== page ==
To paraphrase Benjamin Netanyahu’s deathless slogan “They’ve forgotten what it means to be Jewish,” one might say, following the deportation of a family from the Philippines, that perhaps we should forget what it means to be Jewish. If this is Judaism, and if the Jewish state is acting according to Jewish values, then it follows that the Jews haven’t learned anything – not from refugeehood and persecution, and not from everything that humanity takes pride in when it compares itself to the other species with which it shares the planet.
I’ll never give up on comparing the holocaust of animals to “our” sacred Holocaust. I’ll never get tired of trying to prove the degree to which the metaphor “like sheep to the slaughter” isn’t a metaphor, but rather an expression of equivalency. Suffering and murder are the same for animals as they are for humans. But to my great regret, I have learned that getting others past the barrier of identifying with the suffering of creatures different from themselves (though only at first glance, when it comes to suffering and death) is a task crueler than death.
For most people, it’s incomparably easier to identify with members of their own species. But here, in the state of the Jews, which was ostensibly founded on lofty human values rooted in the Torah and the prophets, that isn’t self-evident. It turns out that in the Jewish state, identification with others is solely only the basis of race. The only persecuted people who count are persecuted Jews (where exactly?). The only refugees who count are Jewish refugees (again, where exactly?).
Judaism has repeatedly been shown to be a consummately racist religion, in which compassion is reserved solely for those of Jewish seed. And to deflect the predictable Pavlovian onslaught by many of this paper’s readers, which can be summed up as “what about the Palestinians,” I have no choice but to reiterate my perspective, which until further notice is that the Palestinians are an enemy. One can mourn their bitter fate and fight to ease the conditions of the occupation under which they live, but an end to their suffering doesn’t rest only in our hands and isn’t solely our responsibility.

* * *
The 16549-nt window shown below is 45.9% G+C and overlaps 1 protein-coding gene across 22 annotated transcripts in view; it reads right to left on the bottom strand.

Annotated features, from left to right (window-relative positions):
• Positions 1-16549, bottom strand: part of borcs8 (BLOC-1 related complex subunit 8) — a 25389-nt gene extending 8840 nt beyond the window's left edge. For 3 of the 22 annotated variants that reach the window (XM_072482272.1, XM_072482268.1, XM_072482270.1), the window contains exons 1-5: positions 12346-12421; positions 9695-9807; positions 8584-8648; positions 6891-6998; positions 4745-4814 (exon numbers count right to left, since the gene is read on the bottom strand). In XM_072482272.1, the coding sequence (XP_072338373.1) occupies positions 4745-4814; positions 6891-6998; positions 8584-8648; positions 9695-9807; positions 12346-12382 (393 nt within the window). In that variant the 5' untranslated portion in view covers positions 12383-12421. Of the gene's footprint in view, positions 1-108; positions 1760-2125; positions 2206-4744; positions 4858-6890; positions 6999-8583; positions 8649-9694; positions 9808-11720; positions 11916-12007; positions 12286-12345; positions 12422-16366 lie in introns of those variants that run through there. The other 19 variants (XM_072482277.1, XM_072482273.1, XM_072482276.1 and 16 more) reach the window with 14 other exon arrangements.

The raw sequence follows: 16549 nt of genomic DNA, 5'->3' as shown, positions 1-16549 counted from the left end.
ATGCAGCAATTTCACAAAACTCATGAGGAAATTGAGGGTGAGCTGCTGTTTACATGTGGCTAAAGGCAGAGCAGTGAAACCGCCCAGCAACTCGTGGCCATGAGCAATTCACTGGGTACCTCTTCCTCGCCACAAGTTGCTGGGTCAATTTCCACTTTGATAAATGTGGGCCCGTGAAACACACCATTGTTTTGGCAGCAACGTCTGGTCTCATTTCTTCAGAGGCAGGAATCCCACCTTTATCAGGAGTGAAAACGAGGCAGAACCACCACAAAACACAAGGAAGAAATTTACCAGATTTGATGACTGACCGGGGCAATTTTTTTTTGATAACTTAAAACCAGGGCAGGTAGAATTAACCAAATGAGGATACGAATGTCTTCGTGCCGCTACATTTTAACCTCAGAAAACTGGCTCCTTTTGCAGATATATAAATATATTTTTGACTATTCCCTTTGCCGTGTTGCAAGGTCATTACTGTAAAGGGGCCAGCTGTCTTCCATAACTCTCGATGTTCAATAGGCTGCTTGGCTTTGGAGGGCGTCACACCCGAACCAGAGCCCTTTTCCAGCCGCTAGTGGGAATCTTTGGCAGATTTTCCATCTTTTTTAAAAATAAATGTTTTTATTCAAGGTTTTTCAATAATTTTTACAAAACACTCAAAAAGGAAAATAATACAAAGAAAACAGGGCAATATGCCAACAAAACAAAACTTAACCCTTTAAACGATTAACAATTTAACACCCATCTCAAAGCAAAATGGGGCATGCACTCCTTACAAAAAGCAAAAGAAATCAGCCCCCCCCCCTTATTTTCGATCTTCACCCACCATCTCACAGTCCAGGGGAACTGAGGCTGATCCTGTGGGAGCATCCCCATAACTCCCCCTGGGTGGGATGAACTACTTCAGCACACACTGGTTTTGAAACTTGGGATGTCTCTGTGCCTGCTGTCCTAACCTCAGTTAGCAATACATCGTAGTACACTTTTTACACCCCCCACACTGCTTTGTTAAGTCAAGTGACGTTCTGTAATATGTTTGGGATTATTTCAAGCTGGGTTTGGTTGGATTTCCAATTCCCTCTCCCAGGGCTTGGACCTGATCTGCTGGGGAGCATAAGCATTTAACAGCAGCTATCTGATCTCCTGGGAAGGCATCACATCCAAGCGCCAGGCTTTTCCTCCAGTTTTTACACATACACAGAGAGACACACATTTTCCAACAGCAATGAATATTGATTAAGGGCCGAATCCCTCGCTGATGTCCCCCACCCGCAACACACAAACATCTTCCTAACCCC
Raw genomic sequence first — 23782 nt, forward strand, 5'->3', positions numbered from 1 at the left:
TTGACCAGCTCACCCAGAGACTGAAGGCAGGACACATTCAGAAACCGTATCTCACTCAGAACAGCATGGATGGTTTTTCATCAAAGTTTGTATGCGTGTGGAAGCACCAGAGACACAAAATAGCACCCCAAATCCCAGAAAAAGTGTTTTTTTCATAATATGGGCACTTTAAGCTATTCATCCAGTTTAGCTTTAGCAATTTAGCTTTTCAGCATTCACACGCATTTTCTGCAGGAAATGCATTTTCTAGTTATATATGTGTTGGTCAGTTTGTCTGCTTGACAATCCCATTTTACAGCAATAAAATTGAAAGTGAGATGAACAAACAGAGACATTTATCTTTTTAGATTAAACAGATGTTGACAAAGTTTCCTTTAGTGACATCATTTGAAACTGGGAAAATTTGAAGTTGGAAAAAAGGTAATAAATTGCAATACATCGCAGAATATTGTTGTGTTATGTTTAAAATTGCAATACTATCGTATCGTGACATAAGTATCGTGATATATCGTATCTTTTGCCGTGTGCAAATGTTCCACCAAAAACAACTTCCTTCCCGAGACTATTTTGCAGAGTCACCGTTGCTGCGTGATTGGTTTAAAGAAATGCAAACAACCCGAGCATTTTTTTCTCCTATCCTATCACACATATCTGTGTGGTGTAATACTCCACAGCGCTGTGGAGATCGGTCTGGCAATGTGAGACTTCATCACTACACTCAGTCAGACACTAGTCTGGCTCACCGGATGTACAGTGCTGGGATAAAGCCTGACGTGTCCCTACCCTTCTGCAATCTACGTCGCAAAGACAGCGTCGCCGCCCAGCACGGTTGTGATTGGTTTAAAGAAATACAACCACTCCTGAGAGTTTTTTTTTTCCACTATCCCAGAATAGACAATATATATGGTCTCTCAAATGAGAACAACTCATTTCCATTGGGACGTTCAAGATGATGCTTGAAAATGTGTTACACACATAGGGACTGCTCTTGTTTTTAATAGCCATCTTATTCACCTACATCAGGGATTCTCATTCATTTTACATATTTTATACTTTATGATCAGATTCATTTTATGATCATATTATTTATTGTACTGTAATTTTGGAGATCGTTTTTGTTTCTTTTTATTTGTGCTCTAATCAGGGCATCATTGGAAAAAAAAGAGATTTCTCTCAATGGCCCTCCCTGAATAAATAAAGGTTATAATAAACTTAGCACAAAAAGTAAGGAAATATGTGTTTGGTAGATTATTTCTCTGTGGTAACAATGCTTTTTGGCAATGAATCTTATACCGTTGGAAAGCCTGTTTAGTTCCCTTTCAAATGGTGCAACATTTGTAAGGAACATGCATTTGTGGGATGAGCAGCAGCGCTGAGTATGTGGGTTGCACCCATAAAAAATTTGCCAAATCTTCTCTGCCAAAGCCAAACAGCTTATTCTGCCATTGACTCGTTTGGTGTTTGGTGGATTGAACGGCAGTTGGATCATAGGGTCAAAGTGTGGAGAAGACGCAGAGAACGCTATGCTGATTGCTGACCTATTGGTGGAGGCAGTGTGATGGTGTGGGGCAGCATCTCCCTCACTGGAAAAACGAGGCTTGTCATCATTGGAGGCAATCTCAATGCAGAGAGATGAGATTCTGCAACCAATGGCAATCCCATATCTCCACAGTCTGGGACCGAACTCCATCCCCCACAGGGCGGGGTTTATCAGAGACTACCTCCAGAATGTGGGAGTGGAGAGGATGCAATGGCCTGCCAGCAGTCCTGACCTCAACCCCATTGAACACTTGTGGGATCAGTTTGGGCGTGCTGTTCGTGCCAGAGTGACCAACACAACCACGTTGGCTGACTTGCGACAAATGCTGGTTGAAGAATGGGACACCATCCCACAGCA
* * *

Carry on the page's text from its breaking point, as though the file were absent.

Yet the same is not true for labor migrants or for refugees who have reached our shores. Look at how we have turned from a country of refugees and persecuted people into a country that’s considered a safe haven. This fact in itself should fill us with pride and move us to act accordingly, of our own free will. This ought to be the source of Israeli pride.
But what does the chosen people do? As usual, it acts shamefully. Contrary to the arguments that are put forth – usually with justice – about the need to defend ourselves against our Palestinian neighbors, in the case of the Filipino family that was deported, talk about defending ourselves against an Asian and African invasion, against a flood of foreigners, is nonsense. This has been the refuge of every racist and scoundrel since the dawn of time. The “Jewish invasion,” as we know, was used to justify the Nazis’ deportation policy.
It’s true that the Filipino sabra who was expelled this week from the land where he was born isn’t likely to face a death sentence as a result. But life and death are not the only yardsticks.
Anyone who has no mercy on this Filipino boy will end up having no mercy on a Jewish boy, to say nothing of lambs and calves. Compassion and solidarity erode quickly when one discriminates between the objects of one’s compassion. In cases like that, the cancer isn’t an invader from outside, but an enemy from within.
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